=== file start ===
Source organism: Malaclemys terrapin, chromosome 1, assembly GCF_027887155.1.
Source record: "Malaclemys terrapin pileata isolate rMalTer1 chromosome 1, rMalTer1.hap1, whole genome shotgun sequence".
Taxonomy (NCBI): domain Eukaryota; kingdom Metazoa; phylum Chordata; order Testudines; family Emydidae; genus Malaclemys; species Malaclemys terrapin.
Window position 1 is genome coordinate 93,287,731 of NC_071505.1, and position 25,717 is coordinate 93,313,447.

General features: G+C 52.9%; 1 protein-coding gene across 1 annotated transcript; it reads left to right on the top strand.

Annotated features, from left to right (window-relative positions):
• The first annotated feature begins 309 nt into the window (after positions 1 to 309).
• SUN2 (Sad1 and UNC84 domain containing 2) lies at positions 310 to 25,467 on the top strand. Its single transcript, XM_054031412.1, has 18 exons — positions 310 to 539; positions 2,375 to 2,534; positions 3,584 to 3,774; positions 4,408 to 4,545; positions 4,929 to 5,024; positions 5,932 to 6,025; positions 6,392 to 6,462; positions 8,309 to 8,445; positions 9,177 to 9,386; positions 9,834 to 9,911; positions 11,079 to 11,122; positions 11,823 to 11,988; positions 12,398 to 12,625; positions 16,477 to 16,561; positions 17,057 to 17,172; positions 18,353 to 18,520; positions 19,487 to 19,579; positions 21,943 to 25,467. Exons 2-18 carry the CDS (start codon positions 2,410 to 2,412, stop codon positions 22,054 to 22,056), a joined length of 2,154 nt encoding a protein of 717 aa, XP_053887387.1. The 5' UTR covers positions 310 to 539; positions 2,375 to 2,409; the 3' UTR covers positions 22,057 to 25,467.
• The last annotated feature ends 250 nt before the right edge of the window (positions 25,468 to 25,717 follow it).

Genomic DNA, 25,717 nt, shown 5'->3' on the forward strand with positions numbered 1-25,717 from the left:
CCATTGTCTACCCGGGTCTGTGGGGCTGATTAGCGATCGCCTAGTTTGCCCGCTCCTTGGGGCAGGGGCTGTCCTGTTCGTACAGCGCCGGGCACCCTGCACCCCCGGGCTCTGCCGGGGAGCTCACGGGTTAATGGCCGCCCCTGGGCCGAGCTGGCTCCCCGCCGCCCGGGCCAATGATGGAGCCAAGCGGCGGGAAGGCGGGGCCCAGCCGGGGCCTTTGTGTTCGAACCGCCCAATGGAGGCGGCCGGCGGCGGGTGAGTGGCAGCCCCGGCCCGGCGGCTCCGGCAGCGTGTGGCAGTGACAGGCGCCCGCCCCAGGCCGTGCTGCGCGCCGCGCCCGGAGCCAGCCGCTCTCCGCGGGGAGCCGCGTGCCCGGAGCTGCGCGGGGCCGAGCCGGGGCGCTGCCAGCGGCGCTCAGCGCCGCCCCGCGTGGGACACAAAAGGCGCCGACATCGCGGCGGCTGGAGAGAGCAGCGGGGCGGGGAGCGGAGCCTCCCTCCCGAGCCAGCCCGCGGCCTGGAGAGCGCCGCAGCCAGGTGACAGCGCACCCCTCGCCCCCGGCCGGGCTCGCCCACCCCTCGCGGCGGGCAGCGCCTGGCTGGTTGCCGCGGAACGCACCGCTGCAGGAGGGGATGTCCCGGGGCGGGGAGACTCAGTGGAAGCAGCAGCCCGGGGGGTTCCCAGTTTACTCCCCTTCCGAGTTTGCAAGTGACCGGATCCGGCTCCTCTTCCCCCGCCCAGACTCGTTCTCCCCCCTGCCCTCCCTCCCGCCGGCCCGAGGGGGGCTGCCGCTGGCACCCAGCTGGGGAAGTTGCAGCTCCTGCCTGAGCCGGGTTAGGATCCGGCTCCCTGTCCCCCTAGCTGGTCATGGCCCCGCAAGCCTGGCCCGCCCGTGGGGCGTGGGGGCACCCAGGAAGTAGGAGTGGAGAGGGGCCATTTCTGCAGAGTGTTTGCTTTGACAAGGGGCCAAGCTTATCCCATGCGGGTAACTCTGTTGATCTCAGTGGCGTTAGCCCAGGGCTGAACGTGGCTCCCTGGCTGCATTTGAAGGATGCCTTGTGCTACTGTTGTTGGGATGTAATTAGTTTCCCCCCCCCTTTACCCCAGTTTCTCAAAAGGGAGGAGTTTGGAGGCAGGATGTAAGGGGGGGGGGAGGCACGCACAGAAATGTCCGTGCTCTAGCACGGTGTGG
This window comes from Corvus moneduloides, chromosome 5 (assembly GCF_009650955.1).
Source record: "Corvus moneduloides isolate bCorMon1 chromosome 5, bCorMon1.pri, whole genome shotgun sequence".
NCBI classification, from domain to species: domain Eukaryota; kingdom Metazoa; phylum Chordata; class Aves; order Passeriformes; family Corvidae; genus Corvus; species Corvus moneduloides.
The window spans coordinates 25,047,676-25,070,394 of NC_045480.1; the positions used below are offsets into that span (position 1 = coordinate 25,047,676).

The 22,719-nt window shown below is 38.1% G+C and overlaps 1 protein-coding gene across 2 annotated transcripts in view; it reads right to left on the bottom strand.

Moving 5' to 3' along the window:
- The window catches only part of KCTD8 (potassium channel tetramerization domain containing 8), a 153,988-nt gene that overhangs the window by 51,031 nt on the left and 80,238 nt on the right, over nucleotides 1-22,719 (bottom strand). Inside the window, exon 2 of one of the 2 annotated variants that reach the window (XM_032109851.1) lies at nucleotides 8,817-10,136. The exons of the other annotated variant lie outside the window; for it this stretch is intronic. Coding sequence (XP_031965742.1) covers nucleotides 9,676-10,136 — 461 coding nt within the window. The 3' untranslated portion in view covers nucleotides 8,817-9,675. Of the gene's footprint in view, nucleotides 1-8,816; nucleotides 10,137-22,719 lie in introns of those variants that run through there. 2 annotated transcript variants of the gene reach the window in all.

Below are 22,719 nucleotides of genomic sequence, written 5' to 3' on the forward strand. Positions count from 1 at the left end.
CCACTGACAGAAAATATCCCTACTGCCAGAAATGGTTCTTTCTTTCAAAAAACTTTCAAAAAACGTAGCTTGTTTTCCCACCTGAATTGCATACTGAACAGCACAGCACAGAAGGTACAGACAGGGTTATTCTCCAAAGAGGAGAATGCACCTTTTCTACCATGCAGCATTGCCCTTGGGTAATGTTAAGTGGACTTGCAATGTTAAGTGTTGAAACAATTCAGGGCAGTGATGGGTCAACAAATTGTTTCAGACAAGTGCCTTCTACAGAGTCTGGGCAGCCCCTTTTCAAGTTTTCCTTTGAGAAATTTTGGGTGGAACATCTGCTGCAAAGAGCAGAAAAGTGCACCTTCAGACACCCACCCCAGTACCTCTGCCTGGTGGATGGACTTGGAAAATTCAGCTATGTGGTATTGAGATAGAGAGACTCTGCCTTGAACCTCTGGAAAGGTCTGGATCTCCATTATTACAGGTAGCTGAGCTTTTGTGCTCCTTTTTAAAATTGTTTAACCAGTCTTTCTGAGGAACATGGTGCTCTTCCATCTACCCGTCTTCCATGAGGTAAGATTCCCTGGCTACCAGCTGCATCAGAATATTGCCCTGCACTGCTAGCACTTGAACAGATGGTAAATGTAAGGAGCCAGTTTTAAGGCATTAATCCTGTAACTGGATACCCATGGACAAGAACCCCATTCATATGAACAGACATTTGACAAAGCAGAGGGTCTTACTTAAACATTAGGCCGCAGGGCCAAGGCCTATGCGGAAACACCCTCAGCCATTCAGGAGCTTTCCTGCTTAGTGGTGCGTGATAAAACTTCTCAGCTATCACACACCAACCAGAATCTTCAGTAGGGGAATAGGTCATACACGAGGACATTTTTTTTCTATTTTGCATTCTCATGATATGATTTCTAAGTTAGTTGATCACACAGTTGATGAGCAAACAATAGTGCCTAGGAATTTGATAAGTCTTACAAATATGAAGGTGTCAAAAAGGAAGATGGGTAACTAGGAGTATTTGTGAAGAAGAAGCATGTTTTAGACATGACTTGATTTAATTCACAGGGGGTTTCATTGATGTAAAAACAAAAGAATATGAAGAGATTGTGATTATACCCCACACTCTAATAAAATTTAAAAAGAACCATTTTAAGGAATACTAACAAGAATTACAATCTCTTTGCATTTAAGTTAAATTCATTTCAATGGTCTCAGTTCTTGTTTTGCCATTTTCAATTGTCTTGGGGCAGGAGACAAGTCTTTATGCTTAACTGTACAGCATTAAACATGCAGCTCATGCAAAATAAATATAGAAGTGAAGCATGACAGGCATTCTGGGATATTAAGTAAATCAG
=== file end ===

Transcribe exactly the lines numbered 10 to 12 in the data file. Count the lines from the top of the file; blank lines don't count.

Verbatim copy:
Genomic DNA, 25,717 nt, shown 5'->3' on the forward strand with positions numbered 1-25,717 from the left:
CCATTGTCTACCCGGGTCTGTGGGGCTGATTAGCGATCGCCTAGTTTGCCCGCTCCTTGGGGCAGGGGCTGTCCTGTTCGTACAGCGCCGGGCACCCTGCACCCCCGGGCTCTGCCGGGGAGCTCACGGGTTAATGGCCGCCCCTGGGCCGAGCTGGCTCCCCGCCGCCCGGGCCAATGATGGAGCCAAGCGGCGGGAAGGCGGGGCCCAGCCGGGGCCTTTGTGTTCGAACCGCCCAATGGAGGCGGCCGGCGGCGGGTGAGTGGCAGCCCCGGCCCGGCGGCTCCGGCAGCGTGTGGCAGTGACAGGCGCCCGCCCCAGGCCGTGCTGCGCGCCGCGCCCGGAGCCAGCCGCTCTCCGCGGGGAGCCGCGTGCCCGGAGCTGCGCGGGGCCGAGCCGGGGCGCTGCCAGCGGCGCTCAGCGCCGCCCCGCGTGGGACACAAAAGGCGCCGACATCGCGGCGGCTGGAGAGAGCAGCGGGGCGGGGAGCGGAGCCTCCCTCCCGAGCCAGCCCGCGGCCTGGAGAGCGCCGCAGCCAGGTGACAGCGCACCCCTCGCCCCCGGCCGGGCTCGCCCACCCCTCGCGGCGGGCAGCGCCTGGCTGGTTGCCGCGGAACGCACCGCTGCAGGAGGGGATGTCCCGGGGCGGGGAGACTCAGTGGAAGCAGCAGCCCGGGGGGTTCCCAGTTTACTCCCCTTCCGAGTTTGCAAGTGACCGGATCCGGCTCCTCTTCCCCCGCCCAGACTCGTTCTCCCCCCTGCCCTCCCTCCCGCCGGCCCGAGGGGGGCTGCCGCTGGCACCCAGCTGGGGAAGTTGCAGCTCCTGCCTGAGCCGGGTTAGGATCCGGCTCCCTGTCCCCCTAGCTGGTCATGGCCCCGCAAGCCTGGCCCGCCCGTGGGGCGTGGGGGCACCCAGGAAGTAGGAGTGGAGAGGGGCCATTTCTGCAGAGTGTTTGCTTTGACAAGGGGCCAAGCTTATCCCATGCGGGTAACTCTGTTGATCTCAGTGGCGTTAGCCCAGGGCTGAACGTGGCTCCCTGGCTGCATTTGAAGGATGCCTTGTGCTACTGTTGTTGGGATGTAATTAGTTTCCCCCCCCCTTTACCCCAGTTTCTCAAAAGGGAGGAGTTTGGAGGCAGGATGTAAGGGGGGGGGGAGGCACGCACAGAAATGTCCGTGCTCTAGCACGGTGTGG
This window comes from Corvus moneduloides, chromosome 5 (assembly GCF_009650955.1).